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Phycokey Logic and Structure

For anyone attempting to identify organisms but with scant exposure to morphological terminology, comparison of images is quicker than learning the abstruse terminology of most dichotomous (bifurcate) keys.

Phycokey includes pages with multiple choices for comparison with an object found on a microscope slide, usually at x200 or x400, with bright field illumination available on standard student microscopes. Occasionally polarized illumination is used

'Directory' pages have "mouse rollover" collages of thumbnail images, from classes to genera of algae, amoebae, non-photosynthetic flagellates, ciliates, fragments of other organisms, and "anomolies" (non-protist organisms (such as aquatic plants and animals), biogenic fragments, and abiogenic micro-objects commonly encountered such as crystals and bubbles).

Phyla (Divisions): Under the influence of Alan Brook I don't accept that the 18+ recognized classes need to be lumped into phyla, at least until clarified molecular dictates.

Classes: The top taxonomic level recognized in Phycokey.

Orders and Families: Listed on each genus description page. Useful for taxonomic completeness and of interest to taxonomists, but generally unimportant in identifying a sample organism to level of genus.

Genera: The "genus" page includes images of individual organisms, with an explanatory text that does include "abstruse" terminology, along with notes about habitat, morphologically similar genera, and references to texts and occasionally to articles of special interest.  Each thumbnail image can be “mouse clicked” to see a larger image on the genus image page.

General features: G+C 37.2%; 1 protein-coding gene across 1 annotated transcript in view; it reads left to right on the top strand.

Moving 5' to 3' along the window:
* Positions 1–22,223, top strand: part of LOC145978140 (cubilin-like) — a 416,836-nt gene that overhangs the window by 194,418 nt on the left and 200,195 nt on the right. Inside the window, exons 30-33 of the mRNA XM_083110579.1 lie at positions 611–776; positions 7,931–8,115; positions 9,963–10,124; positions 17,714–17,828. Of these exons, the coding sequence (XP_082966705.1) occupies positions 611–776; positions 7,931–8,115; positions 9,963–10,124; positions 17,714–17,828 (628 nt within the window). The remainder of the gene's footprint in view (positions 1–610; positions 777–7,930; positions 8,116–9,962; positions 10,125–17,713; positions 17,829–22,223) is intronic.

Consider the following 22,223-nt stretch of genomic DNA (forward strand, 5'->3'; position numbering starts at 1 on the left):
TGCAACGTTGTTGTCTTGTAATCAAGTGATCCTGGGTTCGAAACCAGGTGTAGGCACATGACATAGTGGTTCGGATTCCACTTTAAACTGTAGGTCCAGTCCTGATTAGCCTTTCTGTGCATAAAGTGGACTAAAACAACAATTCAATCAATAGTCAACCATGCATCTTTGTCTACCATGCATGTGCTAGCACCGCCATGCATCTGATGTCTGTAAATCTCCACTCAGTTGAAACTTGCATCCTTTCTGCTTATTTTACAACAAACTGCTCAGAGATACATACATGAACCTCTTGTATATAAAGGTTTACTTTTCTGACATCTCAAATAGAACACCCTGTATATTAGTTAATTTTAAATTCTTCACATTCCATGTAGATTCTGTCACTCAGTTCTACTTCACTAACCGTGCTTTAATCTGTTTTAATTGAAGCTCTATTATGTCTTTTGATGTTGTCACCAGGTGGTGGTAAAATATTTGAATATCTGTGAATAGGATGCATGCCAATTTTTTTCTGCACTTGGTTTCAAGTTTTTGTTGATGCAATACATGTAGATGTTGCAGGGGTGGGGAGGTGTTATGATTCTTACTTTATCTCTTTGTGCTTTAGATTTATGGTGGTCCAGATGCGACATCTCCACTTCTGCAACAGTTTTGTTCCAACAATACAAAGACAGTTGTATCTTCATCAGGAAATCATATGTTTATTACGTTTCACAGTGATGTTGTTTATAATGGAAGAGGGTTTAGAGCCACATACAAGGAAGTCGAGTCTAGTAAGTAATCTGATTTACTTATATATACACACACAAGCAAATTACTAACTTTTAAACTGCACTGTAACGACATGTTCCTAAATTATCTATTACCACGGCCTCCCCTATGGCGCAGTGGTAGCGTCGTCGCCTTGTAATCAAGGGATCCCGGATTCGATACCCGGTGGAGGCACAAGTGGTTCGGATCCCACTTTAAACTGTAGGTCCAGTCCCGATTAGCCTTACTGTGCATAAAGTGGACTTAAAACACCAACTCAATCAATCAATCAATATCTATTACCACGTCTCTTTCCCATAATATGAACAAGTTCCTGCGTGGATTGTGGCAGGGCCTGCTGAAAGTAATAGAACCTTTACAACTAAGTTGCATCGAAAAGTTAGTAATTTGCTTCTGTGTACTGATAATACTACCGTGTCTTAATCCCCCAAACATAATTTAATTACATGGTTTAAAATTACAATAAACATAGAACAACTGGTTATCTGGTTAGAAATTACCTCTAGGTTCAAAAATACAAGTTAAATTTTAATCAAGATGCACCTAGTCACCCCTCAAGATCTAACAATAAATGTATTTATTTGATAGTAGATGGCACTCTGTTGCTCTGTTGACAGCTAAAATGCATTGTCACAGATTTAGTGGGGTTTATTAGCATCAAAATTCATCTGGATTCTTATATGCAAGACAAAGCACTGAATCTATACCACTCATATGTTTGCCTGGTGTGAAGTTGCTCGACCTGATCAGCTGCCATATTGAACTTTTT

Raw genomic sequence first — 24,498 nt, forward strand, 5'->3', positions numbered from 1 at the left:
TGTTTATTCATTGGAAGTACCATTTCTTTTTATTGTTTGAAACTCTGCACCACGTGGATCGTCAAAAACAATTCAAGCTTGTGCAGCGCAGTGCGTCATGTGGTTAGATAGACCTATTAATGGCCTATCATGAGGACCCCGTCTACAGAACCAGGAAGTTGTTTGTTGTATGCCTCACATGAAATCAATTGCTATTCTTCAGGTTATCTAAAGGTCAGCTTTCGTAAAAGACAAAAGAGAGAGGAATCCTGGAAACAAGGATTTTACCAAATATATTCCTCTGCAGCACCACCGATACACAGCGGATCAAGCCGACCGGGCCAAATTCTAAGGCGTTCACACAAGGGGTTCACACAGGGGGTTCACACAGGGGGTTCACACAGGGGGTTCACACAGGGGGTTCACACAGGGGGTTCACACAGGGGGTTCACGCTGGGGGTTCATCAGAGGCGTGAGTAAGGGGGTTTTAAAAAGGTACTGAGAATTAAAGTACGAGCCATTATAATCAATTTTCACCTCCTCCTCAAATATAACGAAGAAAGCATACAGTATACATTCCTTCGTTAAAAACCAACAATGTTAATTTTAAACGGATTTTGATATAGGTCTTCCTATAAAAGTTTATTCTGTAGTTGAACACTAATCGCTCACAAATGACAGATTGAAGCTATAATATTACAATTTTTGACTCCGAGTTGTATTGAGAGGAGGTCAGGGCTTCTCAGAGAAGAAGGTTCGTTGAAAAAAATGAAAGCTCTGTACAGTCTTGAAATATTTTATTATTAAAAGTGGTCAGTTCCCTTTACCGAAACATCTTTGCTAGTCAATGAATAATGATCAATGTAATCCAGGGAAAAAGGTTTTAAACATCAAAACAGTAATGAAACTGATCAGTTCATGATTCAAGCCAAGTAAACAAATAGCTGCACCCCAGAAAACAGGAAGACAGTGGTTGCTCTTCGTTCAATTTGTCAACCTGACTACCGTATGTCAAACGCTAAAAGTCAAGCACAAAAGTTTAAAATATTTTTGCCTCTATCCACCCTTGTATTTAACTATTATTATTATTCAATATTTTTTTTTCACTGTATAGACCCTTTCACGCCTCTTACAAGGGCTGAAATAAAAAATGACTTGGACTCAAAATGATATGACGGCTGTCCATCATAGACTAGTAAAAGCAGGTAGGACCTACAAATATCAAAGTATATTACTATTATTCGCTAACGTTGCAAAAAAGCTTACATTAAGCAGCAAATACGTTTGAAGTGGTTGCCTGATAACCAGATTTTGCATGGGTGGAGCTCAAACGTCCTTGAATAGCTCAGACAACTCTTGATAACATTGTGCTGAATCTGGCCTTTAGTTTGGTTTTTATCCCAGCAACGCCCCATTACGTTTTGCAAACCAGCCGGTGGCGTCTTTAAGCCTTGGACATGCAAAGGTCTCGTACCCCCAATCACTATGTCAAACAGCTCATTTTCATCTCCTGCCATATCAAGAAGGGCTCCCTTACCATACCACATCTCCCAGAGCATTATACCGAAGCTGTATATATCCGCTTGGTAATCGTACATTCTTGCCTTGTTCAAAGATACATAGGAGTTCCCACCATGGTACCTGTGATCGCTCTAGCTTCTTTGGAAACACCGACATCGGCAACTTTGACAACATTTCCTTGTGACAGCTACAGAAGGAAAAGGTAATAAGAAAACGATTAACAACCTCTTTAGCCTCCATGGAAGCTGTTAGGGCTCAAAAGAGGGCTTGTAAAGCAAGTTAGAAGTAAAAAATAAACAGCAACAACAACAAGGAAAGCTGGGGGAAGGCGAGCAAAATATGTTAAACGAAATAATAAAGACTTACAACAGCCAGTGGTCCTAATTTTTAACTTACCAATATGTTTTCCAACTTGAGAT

Species: There has been no attempt to distinguish species, although species names are included where known. It seems to me that with so many known synonyms as the genus level, that sorting out species names is a perilous journey, best left to monographers, and unnecessary for an introduction to the protists.

Phycokey is an open-ended, ongoing project that is expected to evolve as new genera, species, and images are acquired or described. To this end we invite others to submit images (along with appropriate information) for inclusion and complete acknowledgment.